As mentioned in a previous post, the Beatles website has recently been revamped. At the same time, all videos were ‘removed by the user’ from their Youtube channel. The new Beatles site has a videos section, offering a range of clips from the Apple archives and the effective shutdown of the Youtube channel is presumably connected to this. Perhaps Apple Corps have been heeding the suggestion that those who create videos should strive to distribute their own work.
Making these videos available is a welcome move, though most of them are brief to say the least. With their newfound desire to exploit the Beatle back-catalogue Apple will not seek to give much away for free. Given their fabulous and incalculable wealth I for one would rather see Apple launch a free online historical archive that allowed the general public free access to the hundreds of hours of footage and thousands of images at their disposal. The current incarnation of the Beatles official site is, I suppose, a clumsy somewhat edited version of this, that seeks to exist in a market driven economy. Mustn’t grumble, eh?
It would be especially interesting if this material was available for download, allowing members of the public to use it as they see fit and thus create something new from something old, or offer their own take on the Fab Four. But that is another story.
The site will doubtless be improved at some stage and as the brand and ‘official’ story is repeatedly rewritten and tweaked to ‘perfection’ some elements may drop out of public view. The Let It Be film, notorious for showing the world’s biggest band in meltdown and portraying more than one of the group’s members in a less than affable light, has yet to see an official DVD release. Some clips from the film are available online, though predominantly edited together into impromptu music videos to accompany the tracks that wound up on the 1970 LP of the same name.
Old Rope did find this little nugget of film in the midst of what is currently on offer. Taken from a 1966 appearance at the Budokan in Japan, it shows the four men in striped suits performing the track ‘Nowhere Man’, taken from their sixth album, Rubber Soul. The track was the first to be penned by Lennon and McCartney that did not focus on the traditional broad themes of love, heartbreak or girls. The album in question is famed for marking an era when the band’s output was supposedly maturing. ‘Nowhere Man’ certainly has some nice vocal arrangements. What marks it out here is the context. The Beatles performed five shows at this venue in Japan in 1966, on successive days. Long accustomed to the din of screaming girls, the band’s inability to hear their own instruments – barely audible through meagre wattage amplifiers – is well documented. The audience in Japan were, by the standards of the average Beatle gig, remarkably well behaved. This can be attributed to supposed cultural differences, or the large number of armed policemen lining the hall (purportedly to protect the group, who had been the recipients of death-threats from religious fanatics).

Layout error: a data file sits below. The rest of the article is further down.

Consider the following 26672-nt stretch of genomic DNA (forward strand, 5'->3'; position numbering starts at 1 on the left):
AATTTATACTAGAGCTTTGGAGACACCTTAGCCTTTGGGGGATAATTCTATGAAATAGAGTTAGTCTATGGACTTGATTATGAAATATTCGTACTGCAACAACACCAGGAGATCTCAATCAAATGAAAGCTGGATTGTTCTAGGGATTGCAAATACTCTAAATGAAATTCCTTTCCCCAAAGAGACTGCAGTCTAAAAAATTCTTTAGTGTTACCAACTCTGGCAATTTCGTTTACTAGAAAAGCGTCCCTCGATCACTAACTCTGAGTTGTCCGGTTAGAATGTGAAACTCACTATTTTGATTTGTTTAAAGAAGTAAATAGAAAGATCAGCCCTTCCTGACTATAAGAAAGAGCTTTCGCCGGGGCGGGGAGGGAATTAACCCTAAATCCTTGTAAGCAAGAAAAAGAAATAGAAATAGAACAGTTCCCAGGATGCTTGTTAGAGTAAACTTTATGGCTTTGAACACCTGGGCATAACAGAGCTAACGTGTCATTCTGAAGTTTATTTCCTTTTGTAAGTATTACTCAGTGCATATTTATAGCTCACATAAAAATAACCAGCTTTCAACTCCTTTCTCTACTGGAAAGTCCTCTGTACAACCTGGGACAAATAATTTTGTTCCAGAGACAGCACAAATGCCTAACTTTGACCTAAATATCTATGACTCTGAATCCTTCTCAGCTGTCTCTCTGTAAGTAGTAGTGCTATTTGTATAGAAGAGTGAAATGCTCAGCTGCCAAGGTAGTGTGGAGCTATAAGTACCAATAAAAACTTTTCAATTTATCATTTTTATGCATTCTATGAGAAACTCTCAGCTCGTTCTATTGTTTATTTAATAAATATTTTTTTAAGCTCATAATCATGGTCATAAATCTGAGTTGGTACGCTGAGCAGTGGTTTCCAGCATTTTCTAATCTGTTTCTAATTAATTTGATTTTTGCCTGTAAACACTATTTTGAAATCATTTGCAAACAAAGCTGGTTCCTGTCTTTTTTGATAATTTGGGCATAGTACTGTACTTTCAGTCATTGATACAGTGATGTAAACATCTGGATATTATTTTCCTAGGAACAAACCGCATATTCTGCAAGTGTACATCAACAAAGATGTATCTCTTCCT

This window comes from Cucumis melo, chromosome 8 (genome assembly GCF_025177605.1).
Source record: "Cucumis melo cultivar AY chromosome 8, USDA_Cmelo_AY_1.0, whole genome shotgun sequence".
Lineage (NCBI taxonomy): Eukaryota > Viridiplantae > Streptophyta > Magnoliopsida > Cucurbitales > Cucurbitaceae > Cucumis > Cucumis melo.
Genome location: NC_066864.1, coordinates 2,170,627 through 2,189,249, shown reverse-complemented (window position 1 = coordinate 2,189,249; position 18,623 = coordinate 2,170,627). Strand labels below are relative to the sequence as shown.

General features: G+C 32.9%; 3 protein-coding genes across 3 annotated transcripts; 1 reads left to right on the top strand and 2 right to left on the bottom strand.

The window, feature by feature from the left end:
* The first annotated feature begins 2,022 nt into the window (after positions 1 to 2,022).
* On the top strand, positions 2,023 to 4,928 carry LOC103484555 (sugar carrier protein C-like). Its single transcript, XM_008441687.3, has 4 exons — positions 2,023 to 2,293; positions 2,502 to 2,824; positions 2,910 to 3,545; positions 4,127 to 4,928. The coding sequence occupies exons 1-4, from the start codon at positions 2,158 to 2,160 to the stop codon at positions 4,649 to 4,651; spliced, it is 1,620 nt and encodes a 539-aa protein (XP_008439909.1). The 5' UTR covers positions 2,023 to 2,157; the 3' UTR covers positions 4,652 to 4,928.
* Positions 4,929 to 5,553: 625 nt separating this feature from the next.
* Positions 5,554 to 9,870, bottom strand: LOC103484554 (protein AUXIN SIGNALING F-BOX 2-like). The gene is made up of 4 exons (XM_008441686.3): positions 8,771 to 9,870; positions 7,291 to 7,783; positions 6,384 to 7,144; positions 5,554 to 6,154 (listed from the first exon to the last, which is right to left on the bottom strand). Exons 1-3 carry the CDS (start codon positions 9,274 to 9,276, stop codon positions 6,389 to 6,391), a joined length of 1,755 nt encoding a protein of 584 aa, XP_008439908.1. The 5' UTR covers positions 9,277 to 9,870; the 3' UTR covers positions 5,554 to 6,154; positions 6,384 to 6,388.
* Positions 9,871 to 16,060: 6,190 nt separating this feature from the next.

The long tall (sally) and short of this, was that the group could hear themselves perform live for the first time in years. And the results were appalling. Out of time and out of tune, our beloved moptops were shocked when confronted with their own failings. This is evident in the dodgy singing in the clip on offer here.
The next night’s show was accordingly delivered with more vigour and, though still sloppy, was reportedly an improvement on the former concert. But the damage was done and the incident undoubtedly contributed to the group’s imminent decision to quit touring altogether. Despite the poor quality of the performances the concerts were culturally important. Writing on the Beatles site, Tetsuo Hamada states,
The concerts inspired many Japanese youths to pick up a guitar, giving rise to a flourishing band scene the likes of which the country had never seen before. This played a big role in the transformations that the Japanese music scene went through during the 1970s.
It is also worth noting the set-list from these shows, as it affords some insight into the muddled attitudes this weary group held towards live performance. While laced with new high-energy riff-laden tracks like ‘Day Tripper’, ‘I Feel Fine’ and ‘She’s A Woman’ the gigs also included some curious choices: the two years old ‘Baby’s In Black’; the lively but aging standard ‘Rock and Roll Music’ also from Beatles For Sale; ‘Yesterday’ from two albums previous, lethargic, devoid of string quartet and set to a full band backing; and the uninspiring Ringo vehicle, ‘I Wanna Be Your Man’ from some three years previous… To say nothing of the hard to reproduce ‘Nowhere Man’ or ‘Paperback Writer’. No tracks from the impending long player were given an airing.
As with Rubber Soul before it, the band’s next album, Revolver, would bring with it a host of new equipment – guitars, louder amps and some heavy sounds that would freak out and turn on many generations to come.